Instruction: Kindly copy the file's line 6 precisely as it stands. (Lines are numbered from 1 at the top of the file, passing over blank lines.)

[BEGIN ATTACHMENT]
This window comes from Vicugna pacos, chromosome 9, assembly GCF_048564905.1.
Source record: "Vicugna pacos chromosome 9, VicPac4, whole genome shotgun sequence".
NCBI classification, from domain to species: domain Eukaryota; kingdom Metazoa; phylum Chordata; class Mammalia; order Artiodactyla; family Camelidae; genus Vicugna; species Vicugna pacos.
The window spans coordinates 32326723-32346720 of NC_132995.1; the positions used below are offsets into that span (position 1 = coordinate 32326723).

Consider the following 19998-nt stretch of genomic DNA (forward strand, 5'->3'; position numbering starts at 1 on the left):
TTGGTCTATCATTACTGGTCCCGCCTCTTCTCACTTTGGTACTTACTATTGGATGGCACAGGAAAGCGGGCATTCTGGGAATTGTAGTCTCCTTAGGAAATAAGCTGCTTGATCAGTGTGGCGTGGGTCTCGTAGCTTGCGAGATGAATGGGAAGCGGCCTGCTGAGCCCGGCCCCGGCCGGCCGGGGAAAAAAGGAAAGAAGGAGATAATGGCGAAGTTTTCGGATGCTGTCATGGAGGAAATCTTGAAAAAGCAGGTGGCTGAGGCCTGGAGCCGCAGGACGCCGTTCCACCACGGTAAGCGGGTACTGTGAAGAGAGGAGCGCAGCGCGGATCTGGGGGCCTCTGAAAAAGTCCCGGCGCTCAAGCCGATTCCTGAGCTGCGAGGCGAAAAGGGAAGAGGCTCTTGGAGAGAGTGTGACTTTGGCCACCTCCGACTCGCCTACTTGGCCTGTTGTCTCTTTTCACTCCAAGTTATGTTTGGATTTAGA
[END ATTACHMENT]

TTGGTCTATCATTACTGGTCCCGCCTCTTCTCACTTTGGTACTTACTATTGGATGGCACAGGAAAGCGGGCATTCTGGGAATTGTAGTCTCCTTAGGAAATAAGCTGCTTGATCAGTGTGGCGTGGGTCTCGTAGCTTGCGAGATGAATGGGAAGCGGCCTGCTGAGCCCGGCCCCGGCCGGCCGGGGAAAAAAGGAAAGAAGGAGATAATGGCGAAGTTTTCGGATGCTGTCATGGAGGAAATCTTGAAAAAGCAGGTGGCTGAGGCCTGGAGCCGCAGGACGCCGTTCCACCACGGTAAGCGGGTACTGTGAAGAGAGGAGCGCAGCGCGGATCTGGGGGCCTCTGAAAAAGTCCCGGCGCTCAAGCCGATTCCTGAGCTGCGAGGCGAAAAGGGAAGAGGCTCTTGGAGAGAGTGTGACTTTGGCCACCTCCGACTCGCCTACTTGGCCTGTTGTCTCTTTTCACTCCAAGTTATGTTTGGATTTAGA